"-W. However. find the lHA of Aries and the LHA and declination of the Sun..34 . To locate all the bodies that can be seen at a given Instant of time.10 -5 C~.. will be limited.1' .. WQll_J1 l2tll Idl NI3'18'+19' WQZlJ1 21202 W!!ll. observations at these times willgenerally be confined to the Sun and.. the prudent navigator will.J.1 .±l 32532 zl: 28417 iM 14716 If a simple four-function calculator Is available. covering declinations N30· to 530' at S·lntervals.. and planets Is given at the bottom of each page. [dl N7'23'-60' [dl +19' . Ooc' . they will form a valuable store of potentially usefullnformat!on.sarnfGlflrptlCHlingIiMl6irnOl"lriart.. the following Interpolation technique may be used Instead of the method previously described. take observetlons throughout the day. This may be done converqentIy using the prediction and Identification tables on pages 104 to 129. Moon. .THE COMPLETE ON-BoARD CELESTIAL NAVIGATOR Body GMf{O'c) 145'00' 16031 . The simplest of such observations are those made during the daylight hours when there are few restrictions on the visibility of the horlzon and rhe tdantlfication of celestial bodies. use GMT minus the multiple of six hours chosen for extracting the Moon's coordinates..1 +46' Solurn 145'00' 17835 Monn 145'00' M 4505-164' -140(-100) 18825 W. the navigational Information that results. the Moon. ~'"" Jupiter M~ . GMT 9h 40m (ORRN '" F X tvl or (d) M Soo V~ 0. The technique Is as follows: 1 look up In the table the value cr a factor [F) that corresponds to the given value of GMT.611 .ll Li. . .1 -1 .1 -16' 145'00' 13924 145'00' 143+S2' '0" M 4.Ql Idl Idl 511'30' -5' N24'42' +10' CO"" 0.1' -\6 . Moon. From the following table. It Is suggested that both methods be tried and the one more suited to the user's needs be adopted.Q (ann GHA Loog" IHA ill 34245 W. although valuable.. A separate tabulation for use with the Sun. for half of the month. There Is no need tclnterpolate E Multiply (v) and (d) by Ftoobtaln the desired ccrrecncns.l1 This method Is slightly more accurate than that previously described.41 0. 80dv GMT(ar(} GHA' ~ ±! ±l N2446 ~ [. ' -164 -60 5 PLANNING 5.~ ..41 0.Ql1.1' ~" 1·1 Venkri 1.li 27030 ill 32356 W.1 Planning AND OBSERVATlONS To take advantage of a wider choice of bodies will require some planning..1' -7 .1' Idl Ooc' C~. . .5 Alternative Method Interpolation GIlA' GHA IHA c. Even though they may not be processed.l1 lli.1 -37 . which give the altitudes and azimuths of 58 stars between the latitudes of N60' and 560' at 10· Intervals for every 10' of lHA of Aries.41 0.11 -100 zau Idl Nl1'39' .1 +52' =1 2 Jupiter 145'00' 19727 1. Ooc N5'40' ±l N543 ....+f ". ' sus ±l =ll N646 !i!/edvtWtlflllrhaSlmtmdp/DM/satGMTlJlnonrhaduteorlrxMooo lmttJrrllu.41 0.Qll.. and planets for the time An observation Is a timed sextant altitude taken to a celestial body.51 . A table for this Is on page 166.Ql1. weather permlmng. For the Moon. Nevertheless. WIth such a small choice of bodies.81 (orm.41 0. and therefore-before making any celestial observations-It Is advisable to check on what bodies can be seen. a comparison can be made of the Interpolation corrections found using this and the previous method..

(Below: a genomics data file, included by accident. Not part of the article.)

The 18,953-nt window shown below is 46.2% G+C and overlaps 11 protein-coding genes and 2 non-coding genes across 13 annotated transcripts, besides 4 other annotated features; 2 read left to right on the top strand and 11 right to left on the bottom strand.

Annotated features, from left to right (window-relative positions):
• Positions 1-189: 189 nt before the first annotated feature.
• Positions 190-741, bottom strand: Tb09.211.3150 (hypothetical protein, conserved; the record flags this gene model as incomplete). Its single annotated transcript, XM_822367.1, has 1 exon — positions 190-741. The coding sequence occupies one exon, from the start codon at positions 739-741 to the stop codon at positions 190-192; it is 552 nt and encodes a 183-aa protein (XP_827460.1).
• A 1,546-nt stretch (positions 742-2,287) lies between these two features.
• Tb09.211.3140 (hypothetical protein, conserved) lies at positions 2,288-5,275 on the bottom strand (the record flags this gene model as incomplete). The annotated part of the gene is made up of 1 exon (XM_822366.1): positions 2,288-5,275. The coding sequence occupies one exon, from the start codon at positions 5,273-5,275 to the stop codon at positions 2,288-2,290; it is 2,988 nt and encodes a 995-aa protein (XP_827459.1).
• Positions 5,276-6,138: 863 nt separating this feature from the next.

If observations are planned for the time ofclv!1 twilight-that 15.5. say. bodies should be selected that are not at very low or high altitudes. Indicating that the body is not visible. sight the body In the Index mirror. not In nne but preferably close to 90· apart In azimuth. Unclamp and slowly bring this reflected Image of the body down to the horizon while moving the Index arm along the graduated scale. It Is good practice also to select the bodies that are well distributed In azimuth because even If there Is. and planets are found from the tables at the bottom of each page. or the horizon Is not sharp. because the light rays pass close to the sea's surface. a suitable shade should be swung In front of the Index mirror to guard against permanently damaging the eyes." 5. many of the bodies may not be selected for observation because of other restrictions that the observer may wish to Impose. The results of that search are as follows: tudes the brightness of stars and planets Is diminished because the light has to pass through more atmosphere than with those sights taken at high altitudes. a constant error In altitude-for example.3).5)-you may wish to design an observation routine that optimizes the use of the restricted time available. when stars. If a body Is below the horizon. As will be discussed later. will be the minimum requirement to obtain a fix. For three well-spaced lines not Intersecting at a poInt. u# ###" will be shown. In the first Instance. Also. However. The following guidelines maybe helpful: 1 Face the body to be observed and with the sextant set roughly on zero. and the horizon are visible (see Sectton 5. Clamp gently and then tift the sextant from side to side like a pendulum and watch the body make an arc near the 13 In summary there are 27 stars and two planets available for observation. From the bodies that satisfy the altitude restrictions.2 Sextant Observations Body 5"" Moon Venus Moo Jup~er Sorum lHA 250' 110 110 80 170 150 Declinolion NIS' HI N15 SlO NS NIO Altilude Azimuth III 11# ##I 256' 086 ##I Observations to celestial bodies with a sextant are not difficult. a poor derermlnatlon of the sextant Index correction-the selected position should lie within the figure formed by the intersecting unes of position (see Section 7. a light shade In front of the horizon glass may be of assistance. planets. although the refraction correction (zero In the zenith) Is small and of greater certainty. Bringing a body down to the horizon with the sextant can be a difficult operation. there Is a loss of about two magnitudes between the zenith and the horizon. At low altt- . The altitude Is printed first. the refraction correction (bending of the light path) Is large and may be adversely affected by abnormal atmospheric ccndrnons. and In the column for LHA of Aries equal to 290' (nearest 10') are listed the altitudes and azimuths to the nearest degree of those stars that are above the horizon at this time. however. At high altitudes. the figure is called a "cocked nat. select those that will give a good fix. Jftlme and opportunity permit. The amtudes and azimuths of the Sun. Moon. One observation to each of two bodies. good results can be achieved only If the observer has acquired skill and confidence In han· dllng the Instrument. If there Is glare on the sea. observations to a number of bodies are desirable to provide not only a check on the observations and calculmens but an assessment of the quality of the observed position. followed by a space and then the azlmuth-a three-figure number In bold type. PLANNING AND OBSERVATIONS of observation. It will be difficult to estimate when the body and horizon are In proper coincidence. Before attempting observations on the Sun. In addition. Enter the table on the left with the value of declination [nearest 5') and from the top with the lHA of the body (nearest 10'). An example of the calculations Involved is shown In detail In Secrtcn 4 and 15summarized as follows: Body Arlo lHA 286'42' 25317 11610 21202 7501 27030 25141 Oedinlllion NI3"26' N646 N2446 51128 N543 Nil 40 5"" Moo" Venus Moo Jupiter Sarurn Turn now to page III of the predlcttcn and Identification tables for latitude N30' (nearest 10').